Image 1: Catharine Furnace ruins. It was in this area on 2 May 1863 that Jackson turned his forces south, away from the Army of the Potomac, giving Hooker the impression that Lee was retreating. Near here is where the 23rd Georgia regiment was captured by Federal troops. This is also the vicinity where Stuart's men linked up with Lee's on 3 May during the assault on the Union line.
Image 2: Catharine Furnace ruin with diagram. Catharine Furnace (not "Catharine's Furnace", as I've seen it listed) was an ironworks. It was destroyed by Union troops under George Custer later in the war. All that's left is the ruin of the furnace stack. In this picture, my friend and author Michael Skeet inspects a diagram of the furnace as it originally looked. This picture gives a better sense of scale than the previous picture.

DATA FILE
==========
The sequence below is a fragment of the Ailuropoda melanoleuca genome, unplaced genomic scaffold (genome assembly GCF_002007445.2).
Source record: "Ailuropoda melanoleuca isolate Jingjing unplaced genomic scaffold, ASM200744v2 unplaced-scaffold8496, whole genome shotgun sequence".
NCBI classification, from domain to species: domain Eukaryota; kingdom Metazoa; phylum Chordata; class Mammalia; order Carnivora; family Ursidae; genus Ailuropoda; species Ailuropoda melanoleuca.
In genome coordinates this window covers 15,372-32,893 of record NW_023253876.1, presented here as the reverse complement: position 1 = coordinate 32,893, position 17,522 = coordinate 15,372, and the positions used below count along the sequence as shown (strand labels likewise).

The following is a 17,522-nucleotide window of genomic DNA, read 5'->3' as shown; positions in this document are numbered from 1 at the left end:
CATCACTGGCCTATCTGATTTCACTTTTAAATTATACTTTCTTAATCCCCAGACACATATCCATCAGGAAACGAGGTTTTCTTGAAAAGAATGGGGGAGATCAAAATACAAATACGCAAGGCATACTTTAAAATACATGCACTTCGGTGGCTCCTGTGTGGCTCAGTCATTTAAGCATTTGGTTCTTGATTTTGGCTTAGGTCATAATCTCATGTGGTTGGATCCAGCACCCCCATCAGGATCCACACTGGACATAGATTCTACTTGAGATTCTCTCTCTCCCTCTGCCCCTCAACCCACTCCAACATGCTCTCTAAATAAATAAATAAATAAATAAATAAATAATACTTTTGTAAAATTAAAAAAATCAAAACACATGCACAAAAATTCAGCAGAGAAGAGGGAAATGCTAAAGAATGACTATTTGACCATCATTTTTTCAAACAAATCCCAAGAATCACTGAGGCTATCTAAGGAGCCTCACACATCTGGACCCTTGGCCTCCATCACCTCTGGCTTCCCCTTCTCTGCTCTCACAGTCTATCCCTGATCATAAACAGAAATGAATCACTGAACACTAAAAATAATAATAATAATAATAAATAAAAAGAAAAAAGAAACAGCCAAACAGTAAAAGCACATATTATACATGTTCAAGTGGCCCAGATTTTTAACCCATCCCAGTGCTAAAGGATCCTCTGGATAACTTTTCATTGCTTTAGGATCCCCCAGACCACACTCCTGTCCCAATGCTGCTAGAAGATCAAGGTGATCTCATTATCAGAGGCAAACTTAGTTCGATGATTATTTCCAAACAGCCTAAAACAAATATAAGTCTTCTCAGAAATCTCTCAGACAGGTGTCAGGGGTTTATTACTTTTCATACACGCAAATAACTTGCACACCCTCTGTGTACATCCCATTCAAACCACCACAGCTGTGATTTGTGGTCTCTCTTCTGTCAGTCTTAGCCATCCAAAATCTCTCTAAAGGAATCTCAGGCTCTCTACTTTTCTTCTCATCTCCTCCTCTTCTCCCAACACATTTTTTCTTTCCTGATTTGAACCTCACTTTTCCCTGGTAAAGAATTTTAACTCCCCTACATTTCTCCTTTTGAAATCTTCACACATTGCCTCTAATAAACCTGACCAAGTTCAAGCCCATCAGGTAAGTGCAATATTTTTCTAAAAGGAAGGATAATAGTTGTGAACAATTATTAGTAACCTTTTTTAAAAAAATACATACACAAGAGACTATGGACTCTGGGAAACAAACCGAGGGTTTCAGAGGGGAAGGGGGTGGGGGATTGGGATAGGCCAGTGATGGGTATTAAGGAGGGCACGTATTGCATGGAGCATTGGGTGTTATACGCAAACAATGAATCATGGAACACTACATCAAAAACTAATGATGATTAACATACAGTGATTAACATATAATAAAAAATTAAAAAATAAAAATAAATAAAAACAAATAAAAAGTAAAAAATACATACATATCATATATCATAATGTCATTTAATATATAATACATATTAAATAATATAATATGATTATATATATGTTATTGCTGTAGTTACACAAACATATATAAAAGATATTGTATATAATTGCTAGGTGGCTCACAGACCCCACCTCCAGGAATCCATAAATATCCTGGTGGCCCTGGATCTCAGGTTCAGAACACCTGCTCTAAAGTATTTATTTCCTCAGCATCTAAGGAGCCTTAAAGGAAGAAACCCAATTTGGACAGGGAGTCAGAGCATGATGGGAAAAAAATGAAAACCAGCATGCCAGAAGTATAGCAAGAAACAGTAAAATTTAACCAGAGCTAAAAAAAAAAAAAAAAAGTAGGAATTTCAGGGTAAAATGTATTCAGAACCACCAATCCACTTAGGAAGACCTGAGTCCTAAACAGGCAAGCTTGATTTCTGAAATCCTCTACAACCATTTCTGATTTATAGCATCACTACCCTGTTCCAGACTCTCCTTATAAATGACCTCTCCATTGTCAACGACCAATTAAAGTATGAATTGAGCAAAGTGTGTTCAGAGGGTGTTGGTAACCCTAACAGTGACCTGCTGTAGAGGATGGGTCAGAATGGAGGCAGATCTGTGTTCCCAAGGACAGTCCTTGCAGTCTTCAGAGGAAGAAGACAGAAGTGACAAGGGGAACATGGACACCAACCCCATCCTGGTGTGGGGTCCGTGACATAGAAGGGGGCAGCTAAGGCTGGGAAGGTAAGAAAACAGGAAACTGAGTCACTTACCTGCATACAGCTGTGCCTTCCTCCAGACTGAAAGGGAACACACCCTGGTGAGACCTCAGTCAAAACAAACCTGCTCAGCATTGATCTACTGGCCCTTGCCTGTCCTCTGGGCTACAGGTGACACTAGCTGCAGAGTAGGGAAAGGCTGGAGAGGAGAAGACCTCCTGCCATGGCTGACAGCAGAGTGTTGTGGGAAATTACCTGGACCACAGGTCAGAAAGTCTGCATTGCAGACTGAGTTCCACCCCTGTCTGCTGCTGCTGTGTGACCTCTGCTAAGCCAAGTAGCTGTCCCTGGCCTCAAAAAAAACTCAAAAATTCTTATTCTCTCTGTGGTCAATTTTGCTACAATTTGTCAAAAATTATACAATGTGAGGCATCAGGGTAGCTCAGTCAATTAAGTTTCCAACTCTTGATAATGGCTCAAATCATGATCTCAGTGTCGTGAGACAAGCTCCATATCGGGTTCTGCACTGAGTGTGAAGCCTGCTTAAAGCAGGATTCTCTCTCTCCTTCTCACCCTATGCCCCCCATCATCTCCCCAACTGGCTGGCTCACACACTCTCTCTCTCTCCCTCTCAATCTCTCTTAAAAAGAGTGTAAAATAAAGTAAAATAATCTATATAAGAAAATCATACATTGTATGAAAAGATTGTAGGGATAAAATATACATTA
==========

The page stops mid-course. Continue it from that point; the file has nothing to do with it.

Image 3: Catharine Furnace diagram. In this close-up from the picture above, the diagram of the furnace is clearly visible. The original furnace sat at the bottom of a ravine, much of which has been filled in. The diagram gives a much better indication of what the area looked like at the time of the battle. The ruin is probably what is left over of the small chimney at the bottom left corner of the diagram.
These photographs were taken with a Nikon F-601 autofocus SLR, using a Nikkor 24mm - 50mm f2.8 wide angle zoom lens. The image was captured on Kodak Gold 200 film.